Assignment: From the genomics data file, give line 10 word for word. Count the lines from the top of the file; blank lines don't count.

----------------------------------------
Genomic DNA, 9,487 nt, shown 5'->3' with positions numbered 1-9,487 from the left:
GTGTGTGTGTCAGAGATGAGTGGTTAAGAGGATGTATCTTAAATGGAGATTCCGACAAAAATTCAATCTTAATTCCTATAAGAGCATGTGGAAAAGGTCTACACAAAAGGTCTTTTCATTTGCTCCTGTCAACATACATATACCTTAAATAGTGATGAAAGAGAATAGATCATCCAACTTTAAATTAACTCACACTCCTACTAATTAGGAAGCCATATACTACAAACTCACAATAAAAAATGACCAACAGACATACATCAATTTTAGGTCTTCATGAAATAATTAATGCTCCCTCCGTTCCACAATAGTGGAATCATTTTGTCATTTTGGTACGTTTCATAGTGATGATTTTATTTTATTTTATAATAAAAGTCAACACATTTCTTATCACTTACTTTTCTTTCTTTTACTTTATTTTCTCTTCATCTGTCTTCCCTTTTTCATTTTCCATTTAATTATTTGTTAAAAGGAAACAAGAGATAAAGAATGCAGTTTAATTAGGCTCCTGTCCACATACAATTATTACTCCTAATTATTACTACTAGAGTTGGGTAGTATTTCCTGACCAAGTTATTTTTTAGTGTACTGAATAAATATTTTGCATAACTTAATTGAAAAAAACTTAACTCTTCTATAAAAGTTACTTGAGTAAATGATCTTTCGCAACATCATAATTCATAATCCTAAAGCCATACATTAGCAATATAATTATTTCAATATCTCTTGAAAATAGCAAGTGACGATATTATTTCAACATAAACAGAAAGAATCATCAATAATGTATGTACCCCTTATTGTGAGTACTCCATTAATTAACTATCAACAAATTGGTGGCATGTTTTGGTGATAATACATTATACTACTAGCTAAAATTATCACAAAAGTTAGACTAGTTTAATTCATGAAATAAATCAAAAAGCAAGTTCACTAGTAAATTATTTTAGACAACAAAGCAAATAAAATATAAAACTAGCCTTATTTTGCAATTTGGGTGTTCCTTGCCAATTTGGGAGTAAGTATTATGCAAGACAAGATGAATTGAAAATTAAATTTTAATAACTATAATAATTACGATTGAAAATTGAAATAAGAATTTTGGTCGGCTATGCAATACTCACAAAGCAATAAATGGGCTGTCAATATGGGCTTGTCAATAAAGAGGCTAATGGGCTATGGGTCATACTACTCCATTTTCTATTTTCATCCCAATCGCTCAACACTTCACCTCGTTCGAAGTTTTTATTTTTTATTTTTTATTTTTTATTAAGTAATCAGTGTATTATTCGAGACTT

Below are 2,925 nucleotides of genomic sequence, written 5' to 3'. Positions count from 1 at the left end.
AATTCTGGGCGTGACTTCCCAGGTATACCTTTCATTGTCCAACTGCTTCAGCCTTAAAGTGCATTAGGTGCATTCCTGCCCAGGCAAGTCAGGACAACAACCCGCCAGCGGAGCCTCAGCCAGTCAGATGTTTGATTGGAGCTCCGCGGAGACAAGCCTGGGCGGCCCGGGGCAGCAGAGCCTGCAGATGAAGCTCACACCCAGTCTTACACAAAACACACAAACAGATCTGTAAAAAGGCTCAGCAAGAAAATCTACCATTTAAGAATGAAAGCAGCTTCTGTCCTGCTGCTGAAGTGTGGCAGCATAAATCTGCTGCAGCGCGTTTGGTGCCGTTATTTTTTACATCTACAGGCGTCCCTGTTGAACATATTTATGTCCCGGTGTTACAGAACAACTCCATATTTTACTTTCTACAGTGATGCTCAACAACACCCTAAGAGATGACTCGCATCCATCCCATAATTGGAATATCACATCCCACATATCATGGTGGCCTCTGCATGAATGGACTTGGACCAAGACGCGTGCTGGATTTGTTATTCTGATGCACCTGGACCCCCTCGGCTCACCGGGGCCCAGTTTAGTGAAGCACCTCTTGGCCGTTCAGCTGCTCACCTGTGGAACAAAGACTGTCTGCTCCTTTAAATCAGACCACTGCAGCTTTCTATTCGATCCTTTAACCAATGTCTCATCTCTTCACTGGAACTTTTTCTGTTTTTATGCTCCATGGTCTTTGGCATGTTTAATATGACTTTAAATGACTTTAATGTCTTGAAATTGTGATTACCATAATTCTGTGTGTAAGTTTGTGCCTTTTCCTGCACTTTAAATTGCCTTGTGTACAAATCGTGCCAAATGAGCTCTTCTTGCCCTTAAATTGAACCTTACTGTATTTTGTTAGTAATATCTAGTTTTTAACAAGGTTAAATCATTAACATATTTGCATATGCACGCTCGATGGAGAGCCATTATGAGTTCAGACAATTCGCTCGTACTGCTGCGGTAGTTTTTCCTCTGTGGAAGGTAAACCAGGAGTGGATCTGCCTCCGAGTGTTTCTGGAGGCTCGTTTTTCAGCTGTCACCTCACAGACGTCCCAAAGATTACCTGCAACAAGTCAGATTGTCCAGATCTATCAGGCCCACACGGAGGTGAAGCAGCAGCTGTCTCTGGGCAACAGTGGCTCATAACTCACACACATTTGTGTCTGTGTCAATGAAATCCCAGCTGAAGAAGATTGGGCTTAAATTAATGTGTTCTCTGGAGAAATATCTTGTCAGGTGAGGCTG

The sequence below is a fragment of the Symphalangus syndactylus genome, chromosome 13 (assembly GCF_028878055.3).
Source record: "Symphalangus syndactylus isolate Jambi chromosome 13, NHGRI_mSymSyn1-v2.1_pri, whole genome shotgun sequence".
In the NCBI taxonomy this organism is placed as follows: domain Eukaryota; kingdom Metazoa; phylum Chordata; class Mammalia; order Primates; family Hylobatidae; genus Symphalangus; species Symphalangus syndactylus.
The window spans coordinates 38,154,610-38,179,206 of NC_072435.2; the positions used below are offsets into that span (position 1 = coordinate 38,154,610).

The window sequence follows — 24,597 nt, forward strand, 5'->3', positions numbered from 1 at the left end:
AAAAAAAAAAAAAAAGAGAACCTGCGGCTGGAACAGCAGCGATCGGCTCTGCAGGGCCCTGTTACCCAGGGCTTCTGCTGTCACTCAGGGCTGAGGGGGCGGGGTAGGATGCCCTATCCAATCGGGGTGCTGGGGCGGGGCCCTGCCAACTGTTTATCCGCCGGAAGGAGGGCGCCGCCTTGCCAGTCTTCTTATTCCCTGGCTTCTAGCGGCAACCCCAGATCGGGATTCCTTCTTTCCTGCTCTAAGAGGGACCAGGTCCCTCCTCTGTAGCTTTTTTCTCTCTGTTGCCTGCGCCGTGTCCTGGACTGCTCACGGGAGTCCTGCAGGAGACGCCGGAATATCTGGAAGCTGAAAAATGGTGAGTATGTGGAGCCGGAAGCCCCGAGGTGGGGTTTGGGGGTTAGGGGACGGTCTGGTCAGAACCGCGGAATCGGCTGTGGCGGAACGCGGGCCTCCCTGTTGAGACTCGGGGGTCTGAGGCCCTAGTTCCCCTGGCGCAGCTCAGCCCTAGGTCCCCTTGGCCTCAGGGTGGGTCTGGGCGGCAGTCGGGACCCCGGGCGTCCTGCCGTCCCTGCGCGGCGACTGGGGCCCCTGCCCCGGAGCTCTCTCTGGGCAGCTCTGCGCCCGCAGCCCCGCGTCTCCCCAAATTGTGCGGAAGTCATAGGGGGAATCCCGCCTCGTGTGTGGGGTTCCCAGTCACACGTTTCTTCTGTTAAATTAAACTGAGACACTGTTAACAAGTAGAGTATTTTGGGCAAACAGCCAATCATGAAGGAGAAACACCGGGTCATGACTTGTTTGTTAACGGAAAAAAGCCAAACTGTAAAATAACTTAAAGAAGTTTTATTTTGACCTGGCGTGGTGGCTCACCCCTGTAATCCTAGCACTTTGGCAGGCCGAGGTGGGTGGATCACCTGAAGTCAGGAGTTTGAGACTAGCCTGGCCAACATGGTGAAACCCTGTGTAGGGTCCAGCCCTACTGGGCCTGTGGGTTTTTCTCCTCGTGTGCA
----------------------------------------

AAAAAAAAAAAAAAAGAGAACCTGCGGCTGGAACAGCAGCGATCGGCTCTGCAGGGCCCTGTTACCCAGGGCTTCTGCTGTCACTCAGGGCTGAGGGGGCGGGGTAGGATGCCCTATCCAATCGGGGTGCTGGGGCGGGGCCCTGCCAACTGTTTATCCGCCGGAAGGAGGGCGCCGCCTTGCCAGTCTTCTTATTCCCTGGCTTCTAGCGGCAACCCCAGATCGGGATTCCTTCTTTCCTGCTCTAAGAGGGACCAGGTCCCTCCTCTGTAGCTTTTTTCTCTCTGTTGCCTGCGCCGTGTCCTGGACTGCTCACGGGAGTCCTGCAGGAGACGCCGGAATATCTGGAAGCTGAAAAATGGTGAGTATGTGGAGCCGGAAGCCCCGAGGTGGGGTTTGGGGGTTAGGGGACGGTCTGGTCAGAACCGCGGAATCGGCTGTGGCGGAACGCGGGCCTCCCTGTTGAGACTCGGGGGTCTGAGGCCCTAGTTCCCCTGGCGCAGCTCAGCCCTAGGTCCCCTTGGCCTCAGGGTGGGTCTGGGCGGCAGTCGGGACCCCGGGCGTCCTGCCGTCCCTGCGCGGCGACTGGGGCCCCTGCCCCGGAGCTCTCTCTGGGCAGCTCTGCGCCCGCAGCCCCGCGTCTCCCCAAATTGTGCGGAAGTCATAGGGGGAATCCCGCCTCGTGTGTGGGGTTCCCAGTCACACGTTTCTTCTGTTAAATTAAACTGAGACACTGTTAACAAGTAGAGTATTTTGGGCAAACAGCCAATCATGAAGGAGAAACACCGGGTCATGACTTGTTTGTTAACGGAAAAAAGCCAAACTGTAAAATAACTTAAAGAAGTTTTATTTTGACCTGGCGTGGTGGCTCACCCCTGTAATCCTAGCACTTTGGCAGGCCGAGGTGGGTGGATCACCTGAAGTCAGGAGTTTGAGACTAGCCTGGCCAACATGGTGAAACCCTGTGTAGGGTCCAGCCCTACTGGGCCTGTGGGTTTTTCTCCTCGTGTGCA